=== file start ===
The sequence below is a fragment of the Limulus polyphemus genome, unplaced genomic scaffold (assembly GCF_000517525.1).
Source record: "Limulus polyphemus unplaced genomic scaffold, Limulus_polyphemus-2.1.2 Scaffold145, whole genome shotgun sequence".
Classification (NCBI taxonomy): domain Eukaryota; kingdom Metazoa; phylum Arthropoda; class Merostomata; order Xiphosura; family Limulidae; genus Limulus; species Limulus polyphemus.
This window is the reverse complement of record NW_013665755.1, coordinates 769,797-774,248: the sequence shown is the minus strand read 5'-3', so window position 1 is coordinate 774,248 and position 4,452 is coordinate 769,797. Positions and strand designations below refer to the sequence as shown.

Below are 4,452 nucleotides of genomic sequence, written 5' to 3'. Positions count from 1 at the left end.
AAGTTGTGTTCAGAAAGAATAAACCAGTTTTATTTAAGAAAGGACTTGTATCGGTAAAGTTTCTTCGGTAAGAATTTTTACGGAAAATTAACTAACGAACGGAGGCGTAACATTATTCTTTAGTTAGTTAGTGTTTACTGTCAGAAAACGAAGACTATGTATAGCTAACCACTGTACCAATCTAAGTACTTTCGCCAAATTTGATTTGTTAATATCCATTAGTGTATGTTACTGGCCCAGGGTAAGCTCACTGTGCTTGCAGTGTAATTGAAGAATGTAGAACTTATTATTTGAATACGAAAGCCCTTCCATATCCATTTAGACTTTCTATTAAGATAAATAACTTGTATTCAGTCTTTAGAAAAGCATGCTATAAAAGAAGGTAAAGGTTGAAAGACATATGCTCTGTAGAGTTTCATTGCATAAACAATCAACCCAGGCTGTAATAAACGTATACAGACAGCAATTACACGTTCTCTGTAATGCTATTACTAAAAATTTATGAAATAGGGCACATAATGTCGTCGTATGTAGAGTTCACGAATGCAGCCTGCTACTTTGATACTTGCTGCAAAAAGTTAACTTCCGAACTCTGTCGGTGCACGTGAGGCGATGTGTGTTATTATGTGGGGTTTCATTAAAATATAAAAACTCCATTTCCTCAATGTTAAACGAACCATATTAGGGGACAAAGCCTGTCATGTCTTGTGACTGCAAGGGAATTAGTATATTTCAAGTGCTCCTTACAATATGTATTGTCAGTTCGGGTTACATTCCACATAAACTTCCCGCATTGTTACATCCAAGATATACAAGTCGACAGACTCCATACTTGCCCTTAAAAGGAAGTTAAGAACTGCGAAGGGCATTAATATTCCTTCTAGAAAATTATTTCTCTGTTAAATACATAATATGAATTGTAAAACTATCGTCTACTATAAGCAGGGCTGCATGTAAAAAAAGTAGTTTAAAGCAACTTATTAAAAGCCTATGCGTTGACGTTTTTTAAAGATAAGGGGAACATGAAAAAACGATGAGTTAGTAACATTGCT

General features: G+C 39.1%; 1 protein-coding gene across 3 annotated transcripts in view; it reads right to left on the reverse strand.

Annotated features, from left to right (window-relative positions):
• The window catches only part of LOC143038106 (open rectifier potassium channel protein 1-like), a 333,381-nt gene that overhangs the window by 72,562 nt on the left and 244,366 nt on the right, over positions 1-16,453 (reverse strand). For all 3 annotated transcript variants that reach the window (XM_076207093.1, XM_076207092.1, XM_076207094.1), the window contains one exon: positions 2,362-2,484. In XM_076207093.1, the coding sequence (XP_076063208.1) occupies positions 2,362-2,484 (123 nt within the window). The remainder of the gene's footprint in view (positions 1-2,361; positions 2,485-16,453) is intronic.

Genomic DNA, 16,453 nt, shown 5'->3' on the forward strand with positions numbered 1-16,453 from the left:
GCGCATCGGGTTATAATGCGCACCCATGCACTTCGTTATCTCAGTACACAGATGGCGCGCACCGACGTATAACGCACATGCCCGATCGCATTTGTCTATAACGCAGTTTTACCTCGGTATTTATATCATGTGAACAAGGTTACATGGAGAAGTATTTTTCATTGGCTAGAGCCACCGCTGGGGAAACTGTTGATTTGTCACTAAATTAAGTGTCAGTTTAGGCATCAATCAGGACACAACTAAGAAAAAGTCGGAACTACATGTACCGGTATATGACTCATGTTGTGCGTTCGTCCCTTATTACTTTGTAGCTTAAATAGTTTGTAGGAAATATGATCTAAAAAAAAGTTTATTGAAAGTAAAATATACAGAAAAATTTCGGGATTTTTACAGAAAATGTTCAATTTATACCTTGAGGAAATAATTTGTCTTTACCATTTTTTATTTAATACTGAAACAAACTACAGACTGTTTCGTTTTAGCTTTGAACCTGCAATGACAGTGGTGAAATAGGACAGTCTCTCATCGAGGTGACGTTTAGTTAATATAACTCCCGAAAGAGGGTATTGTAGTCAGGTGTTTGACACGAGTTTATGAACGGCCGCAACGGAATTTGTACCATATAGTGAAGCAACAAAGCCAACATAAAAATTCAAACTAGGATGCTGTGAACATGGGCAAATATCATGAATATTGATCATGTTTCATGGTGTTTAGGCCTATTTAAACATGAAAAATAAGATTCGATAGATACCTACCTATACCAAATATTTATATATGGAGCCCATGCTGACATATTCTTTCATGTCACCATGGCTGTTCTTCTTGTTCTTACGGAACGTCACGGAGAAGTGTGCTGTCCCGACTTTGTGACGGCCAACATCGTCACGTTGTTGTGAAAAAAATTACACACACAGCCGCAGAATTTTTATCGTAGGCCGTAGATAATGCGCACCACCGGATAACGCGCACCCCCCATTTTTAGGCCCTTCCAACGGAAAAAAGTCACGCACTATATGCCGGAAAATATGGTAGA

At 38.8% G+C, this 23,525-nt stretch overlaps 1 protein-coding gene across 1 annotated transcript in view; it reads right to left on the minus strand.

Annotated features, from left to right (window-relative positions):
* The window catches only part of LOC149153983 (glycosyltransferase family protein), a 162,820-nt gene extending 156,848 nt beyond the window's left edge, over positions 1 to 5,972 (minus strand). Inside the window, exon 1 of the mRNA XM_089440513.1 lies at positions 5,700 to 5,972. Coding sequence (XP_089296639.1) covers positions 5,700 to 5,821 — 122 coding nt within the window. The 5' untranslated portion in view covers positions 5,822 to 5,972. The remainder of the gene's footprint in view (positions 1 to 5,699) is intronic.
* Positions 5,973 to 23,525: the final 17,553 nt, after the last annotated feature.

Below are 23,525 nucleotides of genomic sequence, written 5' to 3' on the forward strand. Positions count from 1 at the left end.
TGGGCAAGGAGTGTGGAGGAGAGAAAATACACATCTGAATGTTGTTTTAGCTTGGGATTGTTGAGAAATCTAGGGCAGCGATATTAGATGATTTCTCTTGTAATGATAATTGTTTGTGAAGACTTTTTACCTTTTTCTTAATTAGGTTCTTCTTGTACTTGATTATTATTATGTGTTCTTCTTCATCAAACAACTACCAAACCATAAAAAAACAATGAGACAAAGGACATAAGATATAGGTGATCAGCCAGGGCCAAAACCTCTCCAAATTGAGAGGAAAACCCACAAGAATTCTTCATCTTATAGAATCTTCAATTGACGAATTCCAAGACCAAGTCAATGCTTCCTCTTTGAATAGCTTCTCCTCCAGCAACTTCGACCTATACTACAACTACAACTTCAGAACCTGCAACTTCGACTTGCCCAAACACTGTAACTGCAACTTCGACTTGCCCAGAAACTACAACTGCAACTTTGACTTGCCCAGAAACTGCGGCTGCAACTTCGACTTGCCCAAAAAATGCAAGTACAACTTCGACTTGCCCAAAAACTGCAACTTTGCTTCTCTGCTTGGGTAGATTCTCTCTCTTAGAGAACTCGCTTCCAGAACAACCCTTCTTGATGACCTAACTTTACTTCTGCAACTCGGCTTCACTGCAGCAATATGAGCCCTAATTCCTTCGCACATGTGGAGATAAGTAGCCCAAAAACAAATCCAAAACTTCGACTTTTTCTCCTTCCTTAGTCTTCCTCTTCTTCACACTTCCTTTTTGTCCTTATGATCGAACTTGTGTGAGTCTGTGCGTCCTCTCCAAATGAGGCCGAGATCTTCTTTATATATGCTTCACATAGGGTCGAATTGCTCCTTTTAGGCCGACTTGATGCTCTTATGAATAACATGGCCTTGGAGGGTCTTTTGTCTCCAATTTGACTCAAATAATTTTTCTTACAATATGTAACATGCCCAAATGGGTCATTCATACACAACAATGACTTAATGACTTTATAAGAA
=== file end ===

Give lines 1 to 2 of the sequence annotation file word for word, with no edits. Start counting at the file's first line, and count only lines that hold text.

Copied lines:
The sequence below is a fragment of the Limulus polyphemus genome, unplaced genomic scaffold (assembly GCF_000517525.1).
Source record: "Limulus polyphemus unplaced genomic scaffold, Limulus_polyphemus-2.1.2 Scaffold145, whole genome shotgun sequence".